Credit where credit is due……..

Quilter v Hodson Developments Limited [2016] EWCA Civ 1125 and Bacciottini v Gotelee and Goldsmith [2016] 4 WLR 98

Stephen Pritchett, Barrister and Accredited Commercial Mediator

If a claimant takes a step “arising out of the transaction” which has the effect of diminishing the loss then that reduction should be brought into account if “it formed part of a continuous dealing with the situation in which they found themselves, and was not an independent or disconnected transaction”: British Westinghouse Electric and Manufacturing Company Ltd v Underground Electric Railways Company of London Ltd [1912] AC 673, per Viscount Haldane.

To what extent should a party who has acquired property after a misrepresentation has made to him, be obliged to disgorge or give credit for any profit which he achieves on a resale of that property?

The issue was considered by the Court of Appeal in Quilter on appeal from the Central London County Court. The Claimant had purchased property in reliance upon pre-contractual misrepresentations about the water heating system. After 2 years she sold the property. She made a profit on the resale. The Defendant argued that the profit should be brought into account on the issue of damages.

The Court of Appeal said that the “contention that a wrongdoer should be able to take advantage of a rise in the market value of an apartment when he had induced the purchase by a misrepresentation is, at first sight, rather surprising. It would be natural to suppose that such rise was something with which his wrong has nothing to do.”

However, there is some support for the proposition and the Court had to look at the authorities. In Hussey v Eels [1990] 2 QB 227, a party had purchased a bungalow after misrepresentations had been made. The buyer applied for and obtained planning permission and thus unlocked development potential. Mustill LJ said:-

“Did the negligence which caused the damage also cause the profit – if profit there was? … To my mind the reality of the situation is that the plaintiffs bought the house to live in and did live in it for a substantial period. It was only after two years that the possibility of selling the land and moving elsewhere was explored, and six months later still that this possibility came to fruition. It seems to me that when the plaintiffs unlocked the development value of their land they did so for their own benefit, and not as part of a continuous transaction of which the purchase of land and bungalow was the inception.”

The Court of Appeal in Quilter however said, pragmatically:

“Many people buying property with a defect will not want to move for a while and, if any subsequent sale is not undertaken as part of their obligation to mitigate their loss, should be able to recover loss calculated on the traditional basis of the difference in value between the value of the property as represented and the property’s true value at the date of purchase.”

Thus, if the sale is divorced from the misrepresentation in the sense that it arises in the ordinary course of life and is not part of a victim’s attempt at mitigating loss and extricating himself from the transaction, then the buyer should be entitled to retain the profits which ordinarily flow from the sale.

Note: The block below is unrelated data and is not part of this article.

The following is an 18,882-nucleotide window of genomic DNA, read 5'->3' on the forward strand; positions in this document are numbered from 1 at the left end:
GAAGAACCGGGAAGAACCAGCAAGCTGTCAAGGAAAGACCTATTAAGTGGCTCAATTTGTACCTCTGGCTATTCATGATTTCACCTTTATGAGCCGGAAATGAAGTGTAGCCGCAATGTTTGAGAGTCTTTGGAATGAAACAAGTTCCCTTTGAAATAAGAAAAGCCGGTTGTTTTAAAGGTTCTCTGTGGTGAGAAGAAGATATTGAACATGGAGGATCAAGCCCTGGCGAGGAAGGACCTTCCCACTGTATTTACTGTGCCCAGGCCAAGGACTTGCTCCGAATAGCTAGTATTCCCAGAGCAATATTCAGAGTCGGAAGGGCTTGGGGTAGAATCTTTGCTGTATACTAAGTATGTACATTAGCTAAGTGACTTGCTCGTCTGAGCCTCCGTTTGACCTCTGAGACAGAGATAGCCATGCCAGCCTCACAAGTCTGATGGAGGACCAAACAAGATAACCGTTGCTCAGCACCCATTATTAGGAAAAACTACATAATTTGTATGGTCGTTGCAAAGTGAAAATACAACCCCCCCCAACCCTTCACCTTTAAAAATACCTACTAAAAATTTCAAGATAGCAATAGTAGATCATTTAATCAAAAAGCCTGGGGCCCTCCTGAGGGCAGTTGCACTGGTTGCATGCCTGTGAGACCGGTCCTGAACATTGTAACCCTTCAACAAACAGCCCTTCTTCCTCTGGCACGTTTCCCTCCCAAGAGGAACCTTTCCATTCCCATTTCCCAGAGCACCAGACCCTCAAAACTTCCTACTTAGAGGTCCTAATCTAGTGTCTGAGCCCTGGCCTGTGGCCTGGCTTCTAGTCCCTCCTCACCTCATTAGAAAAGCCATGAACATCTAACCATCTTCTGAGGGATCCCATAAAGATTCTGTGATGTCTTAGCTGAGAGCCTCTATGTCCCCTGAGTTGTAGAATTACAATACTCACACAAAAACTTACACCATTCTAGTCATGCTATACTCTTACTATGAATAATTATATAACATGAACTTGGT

In another recent decision, Bacciottini v Gotelee and Goldsmith [2016] 4 WLR 98, the Court of Appeal upheld an award of only £250 damages in a professional negligence case against solicitors where the claimants discovered that planning consent for a property which they had bought was subject to a restrictive use condition unknown to them at the time of purchase. The effect of the condition was to reduce the value of the property but by the time of trial they had had the restriction lifted at a cost of only £250.

That case is an example of one where events after the purchase are taken into account so as to reduce the damages payable. It is a clear example however of the innocent party mitigating his loss and being able to recover only the costs of extricating himself from the dilemma by procuring the release. The process of seeking the removal of the restriction was part of the same transaction derived from the misrepresentation and part of the obligation to mitigate.

Where, as in Quilter, the post contractual event (there the sale) was not part of a process of mitigation and arose in the ordinary course of domestic life, there was no reason why she should disgorge the profit she achieved upon the resale.

The Court also confirmed that then fact that the defect in the water heating may have been cured under the NHBC guarantee did not go in diminution of the damages claimable. That was the nature of insurance. As the Court said:-

“On well-established principles, the fact that a claimant has been able to use an insurance policy to reduce or extinguish her loss is not to be brought into account, see Bradburn v Great Western Railway (1874) LR 10 Exch 1 and Parry v Cleaver [1970] A.C. 1”

Stephen J Pritchett
Commercial and Property Counsel
23 Essex Street Chambers

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